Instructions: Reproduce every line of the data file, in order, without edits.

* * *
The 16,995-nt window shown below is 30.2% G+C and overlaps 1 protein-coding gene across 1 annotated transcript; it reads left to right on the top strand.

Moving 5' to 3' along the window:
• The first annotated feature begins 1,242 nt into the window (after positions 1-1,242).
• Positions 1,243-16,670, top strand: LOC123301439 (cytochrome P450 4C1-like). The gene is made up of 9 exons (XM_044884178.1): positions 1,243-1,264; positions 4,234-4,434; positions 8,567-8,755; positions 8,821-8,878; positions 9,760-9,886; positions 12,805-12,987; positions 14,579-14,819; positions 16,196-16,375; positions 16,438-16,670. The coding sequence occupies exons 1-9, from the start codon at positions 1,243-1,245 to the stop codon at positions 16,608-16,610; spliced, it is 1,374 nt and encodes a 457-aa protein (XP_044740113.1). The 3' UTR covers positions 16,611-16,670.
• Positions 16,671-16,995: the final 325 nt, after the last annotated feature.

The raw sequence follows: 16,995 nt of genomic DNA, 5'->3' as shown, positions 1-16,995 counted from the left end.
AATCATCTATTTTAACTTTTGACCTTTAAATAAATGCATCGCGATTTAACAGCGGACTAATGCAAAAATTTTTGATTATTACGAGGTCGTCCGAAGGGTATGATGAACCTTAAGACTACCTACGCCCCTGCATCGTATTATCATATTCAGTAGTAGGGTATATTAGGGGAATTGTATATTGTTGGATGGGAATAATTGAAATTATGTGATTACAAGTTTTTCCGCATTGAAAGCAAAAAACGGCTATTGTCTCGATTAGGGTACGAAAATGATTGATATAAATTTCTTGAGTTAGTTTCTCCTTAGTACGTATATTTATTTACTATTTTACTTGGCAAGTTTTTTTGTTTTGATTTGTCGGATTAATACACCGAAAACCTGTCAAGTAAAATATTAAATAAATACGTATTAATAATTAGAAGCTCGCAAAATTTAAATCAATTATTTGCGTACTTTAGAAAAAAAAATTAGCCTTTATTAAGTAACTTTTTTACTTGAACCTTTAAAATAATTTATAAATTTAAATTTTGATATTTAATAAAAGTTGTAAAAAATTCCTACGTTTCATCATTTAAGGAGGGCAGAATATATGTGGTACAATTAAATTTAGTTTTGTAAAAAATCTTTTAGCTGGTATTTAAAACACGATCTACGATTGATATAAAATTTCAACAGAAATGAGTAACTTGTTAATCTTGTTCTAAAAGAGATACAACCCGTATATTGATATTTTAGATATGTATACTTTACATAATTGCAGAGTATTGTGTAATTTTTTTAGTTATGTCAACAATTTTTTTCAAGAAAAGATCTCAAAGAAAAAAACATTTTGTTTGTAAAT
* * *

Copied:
The 16,995-nt window shown below is 30.2% G+C and overlaps 1 protein-coding gene across 1 annotated transcript; it reads left to right on the top strand.

Moving 5' to 3' along the window:
• The first annotated feature begins 1,242 nt into the window (after positions 1-1,242).
• Positions 1,243-16,670, top strand: LOC123301439 (cytochrome P450 4C1-like). The gene is made up of 9 exons (XM_044884178.1): positions 1,243-1,264; positions 4,234-4,434; positions 8,567-8,755; positions 8,821-8,878; positions 9,760-9,886; positions 12,805-12,987; positions 14,579-14,819; positions 16,196-16,375; positions 16,438-16,670. The coding sequence occupies exons 1-9, from the start codon at positions 1,243-1,245 to the stop codon at positions 16,608-16,610; spliced, it is 1,374 nt and encodes a 457-aa protein (XP_044740113.1). The 3' UTR covers positions 16,611-16,670.
• Positions 16,671-16,995: the final 325 nt, after the last annotated feature.

The raw sequence follows: 16,995 nt of genomic DNA, 5'->3' as shown, positions 1-16,995 counted from the left end.
AATCATCTATTTTAACTTTTGACCTTTAAATAAATGCATCGCGATTTAACAGCGGACTAATGCAAAAATTTTTGATTATTACGAGGTCGTCCGAAGGGTATGATGAACCTTAAGACTACCTACGCCCCTGCATCGTATTATCATATTCAGTAGTAGGGTATATTAGGGGAATTGTATATTGTTGGATGGGAATAATTGAAATTATGTGATTACAAGTTTTTCCGCATTGAAAGCAAAAAACGGCTATTGTCTCGATTAGGGTACGAAAATGATTGATATAAATTTCTTGAGTTAGTTTCTCCTTAGTACGTATATTTATTTACTATTTTACTTGGCAAGTTTTTTTGTTTTGATTTGTCGGATTAATACACCGAAAACCTGTCAAGTAAAATATTAAATAAATACGTATTAATAATTAGAAGCTCGCAAAATTTAAATCAATTATTTGCGTACTTTAGAAAAAAAAATTAGCCTTTATTAAGTAACTTTTTTACTTGAACCTTTAAAATAATTTATAAATTTAAATTTTGATATTTAATAAAAGTTGTAAAAAATTCCTACGTTTCATCATTTAAGGAGGGCAGAATATATGTGGTACAATTAAATTTAGTTTTGTAAAAAATCTTTTAGCTGGTATTTAAAACACGATCTACGATTGATATAAAATTTCAACAGAAATGAGTAACTTGTTAATCTTGTTCTAAAAGAGATACAACCCGTATATTGATATTTTAGATATGTATACTTTACATAATTGCAGAGTATTGTGTAATTTTTTTAGTTATGTCAACAATTTTTTTCAAGAAAAGATCTCAAAGAAAAAAACATTTTGTTTGTAAAT